OBJECTIVES

The objectives of the Soil Biodiversity Programme were:

  • To quantify the taxonomic and metabolic diversity of key groups in the soil biota in a single ecosystem, sufficient to provide a sure basis for an experimental programme to determine the role of diversity in ecosystem processes. 
  • To extend taxonomic understanding of the soil biota, especially by using isolation and molecular techniques to examine hitherto poorly characterised groups.
  • To characterise the roles played by all major groups within the soil biota (including root–microbe associations) in ecologically important processes in the carbon and nitrogen cycles in soil, including the development of carbon sinks, so as to determine the pathways and rates of movement of carbon through components of the soil foodweb.
  • To determine (both experimentally and by comparison of contrasting sites) the extent to which depauperation of the soil biota may reduce their ability to perform essential ecosystem services, including the ability to cope with anthropogenic inputs.
  • To conduct parallel manipulations of major taxonomic groups of soil biota under controlled conditions.
  • To determine the extent to which indicators of soil biodiversity are measures of the soil ecosystem resilience of relevance to land use management.

It was intended that research projects used common experimental and identification protocols, allowing a robust test of the generality of the findings.

 


BACKGROUND

  • BIODIVERSITY IN SOIL

A central question in ecology is whether there is a necessary link between biological diversity and ecosystem function. Biogeochemical cycles are among the most fundamental of the functions performed in ecosystems, and many critical processes in these cycles (e.g. decomposition, nitrogen transformations, trace gas generation) occur in soil and are mediated by soil organisms. The role of these organisms in biophysical processes (e.g. hydrological cycling, energy balances) is unclear but almost certainly profound. Soil communities are currently exposed to a wide range of impacts, including erosion, agricultural intensification, and the deposition of acidic and nitrogenous pollutants, with poorly documented effects on diversity of the soil biota, and virtually unknown effects on ecosystem processes.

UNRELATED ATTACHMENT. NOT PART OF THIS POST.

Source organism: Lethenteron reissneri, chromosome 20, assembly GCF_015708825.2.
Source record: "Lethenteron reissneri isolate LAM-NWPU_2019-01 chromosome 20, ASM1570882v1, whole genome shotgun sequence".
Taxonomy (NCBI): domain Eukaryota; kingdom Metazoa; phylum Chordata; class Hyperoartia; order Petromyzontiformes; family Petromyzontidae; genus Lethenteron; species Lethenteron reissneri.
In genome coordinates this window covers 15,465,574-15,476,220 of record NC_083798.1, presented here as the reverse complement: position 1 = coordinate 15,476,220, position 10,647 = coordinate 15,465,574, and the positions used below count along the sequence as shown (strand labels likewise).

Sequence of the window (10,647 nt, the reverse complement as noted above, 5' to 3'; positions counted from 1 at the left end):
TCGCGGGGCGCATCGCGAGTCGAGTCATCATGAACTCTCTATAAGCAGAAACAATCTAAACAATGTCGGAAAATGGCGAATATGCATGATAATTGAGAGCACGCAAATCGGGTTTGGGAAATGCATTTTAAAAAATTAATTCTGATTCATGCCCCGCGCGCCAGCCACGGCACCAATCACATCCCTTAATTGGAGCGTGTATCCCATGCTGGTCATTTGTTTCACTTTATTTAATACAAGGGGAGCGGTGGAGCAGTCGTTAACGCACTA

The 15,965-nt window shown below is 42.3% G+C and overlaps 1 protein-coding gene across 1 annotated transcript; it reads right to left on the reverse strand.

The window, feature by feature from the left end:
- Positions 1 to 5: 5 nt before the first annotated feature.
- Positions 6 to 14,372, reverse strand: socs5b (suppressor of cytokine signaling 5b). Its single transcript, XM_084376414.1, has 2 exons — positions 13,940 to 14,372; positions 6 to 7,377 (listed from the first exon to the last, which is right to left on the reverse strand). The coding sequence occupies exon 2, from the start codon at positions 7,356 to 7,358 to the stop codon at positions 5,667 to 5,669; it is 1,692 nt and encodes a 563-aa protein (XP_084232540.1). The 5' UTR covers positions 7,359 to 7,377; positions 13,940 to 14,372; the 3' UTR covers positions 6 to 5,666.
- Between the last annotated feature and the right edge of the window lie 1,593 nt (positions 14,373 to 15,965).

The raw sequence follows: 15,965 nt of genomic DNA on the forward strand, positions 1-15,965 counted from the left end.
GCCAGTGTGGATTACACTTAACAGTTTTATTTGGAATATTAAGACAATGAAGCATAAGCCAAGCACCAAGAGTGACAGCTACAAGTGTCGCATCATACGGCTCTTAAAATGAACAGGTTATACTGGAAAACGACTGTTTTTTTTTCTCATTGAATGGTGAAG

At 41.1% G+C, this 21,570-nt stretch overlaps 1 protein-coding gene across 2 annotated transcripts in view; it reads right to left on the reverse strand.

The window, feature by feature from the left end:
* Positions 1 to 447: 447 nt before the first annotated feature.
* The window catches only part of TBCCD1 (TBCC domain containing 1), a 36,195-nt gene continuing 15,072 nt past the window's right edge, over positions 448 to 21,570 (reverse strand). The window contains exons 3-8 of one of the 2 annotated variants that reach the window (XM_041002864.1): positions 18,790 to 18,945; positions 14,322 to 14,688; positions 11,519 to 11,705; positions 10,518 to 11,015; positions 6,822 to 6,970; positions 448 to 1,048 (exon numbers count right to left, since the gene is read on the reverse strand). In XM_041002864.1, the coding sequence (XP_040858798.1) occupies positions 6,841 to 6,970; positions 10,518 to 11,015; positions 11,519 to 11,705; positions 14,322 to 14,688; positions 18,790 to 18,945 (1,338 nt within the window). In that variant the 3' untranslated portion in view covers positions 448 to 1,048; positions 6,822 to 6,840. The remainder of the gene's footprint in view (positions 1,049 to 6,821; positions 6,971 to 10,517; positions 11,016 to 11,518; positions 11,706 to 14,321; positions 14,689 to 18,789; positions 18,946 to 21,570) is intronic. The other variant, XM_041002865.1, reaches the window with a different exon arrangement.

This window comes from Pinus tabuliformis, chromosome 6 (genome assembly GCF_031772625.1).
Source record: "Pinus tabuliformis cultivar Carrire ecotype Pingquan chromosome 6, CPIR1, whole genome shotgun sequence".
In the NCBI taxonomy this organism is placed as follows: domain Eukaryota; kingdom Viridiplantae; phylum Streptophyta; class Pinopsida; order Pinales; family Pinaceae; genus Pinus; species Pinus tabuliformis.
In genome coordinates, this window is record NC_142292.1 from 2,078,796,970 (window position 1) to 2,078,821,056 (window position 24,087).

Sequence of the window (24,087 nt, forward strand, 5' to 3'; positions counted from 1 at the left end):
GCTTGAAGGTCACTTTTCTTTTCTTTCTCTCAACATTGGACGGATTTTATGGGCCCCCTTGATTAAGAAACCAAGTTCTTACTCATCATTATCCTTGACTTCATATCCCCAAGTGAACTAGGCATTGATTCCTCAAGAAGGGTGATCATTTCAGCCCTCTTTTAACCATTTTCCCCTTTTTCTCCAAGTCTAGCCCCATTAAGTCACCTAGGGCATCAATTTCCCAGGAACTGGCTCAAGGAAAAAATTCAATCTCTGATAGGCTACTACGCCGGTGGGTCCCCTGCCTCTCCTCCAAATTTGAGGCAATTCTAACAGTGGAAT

• ROLE OF SOIL ORGANISMS

Soil organisms also control the magnitude and chemical nature of the globally significant C and N fluxes from soils. The role of some bacteria in these transformations is well established, but rates and pathways of soil biological processes are typically studied as functions of environmental rather than biological variables. The roles played by most groups of soil organisms is very poorly known, although a general theoretical and conceptual framework is emerging. Experimental demonstrations of the importance of faunal-microbial interactions are rarely performed in a context where their significance to ecosystem-level processes can be inferred.

  • NEW TECHNIQUES

Basic knowledge of the diversity of the soil biota is rudimentary. Molecular techniques confirm that the undescribed diversity is large, and that this genetic diversity can be linked to process studies if it can be characterised using molecular probes and taxa assigned to functional groups. Molecular techniques now offer an unique way forward when combined with other new or advancing technologies (e.g. NMR, confocal microscopy, GC-MS) to frame answerable questions about the diversity/function relationships in soil.

  • RATIONALE

The Programme combined detailed taxonomic description with an experimental approach designed to utilise that description to test hypotheses about the functional role of biodiversity. It was based on an intensive study of a single site. Diluting the effort over a range of sites would have precluded proper investigation of functional links between taxonomic diversity and function, and intensive studies at a range of sites would have been prohibitively expensive.


 

Funded Projects

NERC GST code   

LEAD PIAFFILIATION  TITLE